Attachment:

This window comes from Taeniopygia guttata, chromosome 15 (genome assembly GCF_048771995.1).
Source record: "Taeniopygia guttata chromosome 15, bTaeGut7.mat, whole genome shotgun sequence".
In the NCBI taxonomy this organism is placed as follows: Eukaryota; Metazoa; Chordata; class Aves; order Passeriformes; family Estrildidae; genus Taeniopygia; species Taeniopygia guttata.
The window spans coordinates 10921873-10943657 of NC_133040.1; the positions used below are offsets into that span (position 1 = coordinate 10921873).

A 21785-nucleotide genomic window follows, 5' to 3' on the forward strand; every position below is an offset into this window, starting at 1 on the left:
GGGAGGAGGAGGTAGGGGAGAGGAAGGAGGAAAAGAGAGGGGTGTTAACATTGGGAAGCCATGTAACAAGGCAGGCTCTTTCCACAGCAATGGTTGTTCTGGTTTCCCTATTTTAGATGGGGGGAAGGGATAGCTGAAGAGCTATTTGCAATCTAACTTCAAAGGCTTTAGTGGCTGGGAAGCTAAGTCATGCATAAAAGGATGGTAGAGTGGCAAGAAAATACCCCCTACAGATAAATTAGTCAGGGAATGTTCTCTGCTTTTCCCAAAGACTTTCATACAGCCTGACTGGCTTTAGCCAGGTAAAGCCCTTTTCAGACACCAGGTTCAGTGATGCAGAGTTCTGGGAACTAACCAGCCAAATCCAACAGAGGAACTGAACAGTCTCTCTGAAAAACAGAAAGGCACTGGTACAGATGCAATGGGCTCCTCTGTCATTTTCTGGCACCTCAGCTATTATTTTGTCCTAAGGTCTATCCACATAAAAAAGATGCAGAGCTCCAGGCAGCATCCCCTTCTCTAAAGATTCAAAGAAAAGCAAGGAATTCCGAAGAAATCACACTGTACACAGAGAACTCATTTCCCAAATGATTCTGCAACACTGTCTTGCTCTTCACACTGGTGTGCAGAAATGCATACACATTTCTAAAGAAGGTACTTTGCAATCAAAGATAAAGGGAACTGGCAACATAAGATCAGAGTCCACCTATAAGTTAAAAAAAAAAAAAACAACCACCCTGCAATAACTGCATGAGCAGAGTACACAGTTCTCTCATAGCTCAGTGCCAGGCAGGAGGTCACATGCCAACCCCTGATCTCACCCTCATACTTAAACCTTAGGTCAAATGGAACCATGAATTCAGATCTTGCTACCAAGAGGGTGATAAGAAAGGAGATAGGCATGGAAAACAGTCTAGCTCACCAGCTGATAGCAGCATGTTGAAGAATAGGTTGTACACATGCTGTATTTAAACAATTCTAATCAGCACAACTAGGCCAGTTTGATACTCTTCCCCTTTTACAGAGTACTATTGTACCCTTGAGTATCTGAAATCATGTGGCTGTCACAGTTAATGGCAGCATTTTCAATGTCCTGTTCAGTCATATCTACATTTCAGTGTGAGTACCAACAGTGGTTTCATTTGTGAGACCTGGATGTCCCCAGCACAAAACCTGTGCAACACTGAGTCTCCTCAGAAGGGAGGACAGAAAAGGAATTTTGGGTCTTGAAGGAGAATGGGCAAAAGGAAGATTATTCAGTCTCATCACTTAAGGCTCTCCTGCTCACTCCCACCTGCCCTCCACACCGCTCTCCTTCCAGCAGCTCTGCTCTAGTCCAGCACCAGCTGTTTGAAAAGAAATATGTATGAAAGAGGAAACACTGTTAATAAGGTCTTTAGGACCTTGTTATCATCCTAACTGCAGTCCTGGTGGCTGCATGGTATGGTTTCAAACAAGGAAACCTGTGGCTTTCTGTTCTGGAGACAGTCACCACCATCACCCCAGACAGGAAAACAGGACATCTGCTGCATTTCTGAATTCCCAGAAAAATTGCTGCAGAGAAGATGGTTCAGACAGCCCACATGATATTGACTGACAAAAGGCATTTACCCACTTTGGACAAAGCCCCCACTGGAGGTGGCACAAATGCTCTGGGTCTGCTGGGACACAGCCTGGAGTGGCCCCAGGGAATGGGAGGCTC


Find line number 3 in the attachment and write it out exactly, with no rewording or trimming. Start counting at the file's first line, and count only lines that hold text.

In the NCBI taxonomy this organism is placed as follows: Eukaryota; Metazoa; Chordata; class Aves; order Passeriformes; family Estrildidae; genus Taeniopygia; species Taeniopygia guttata.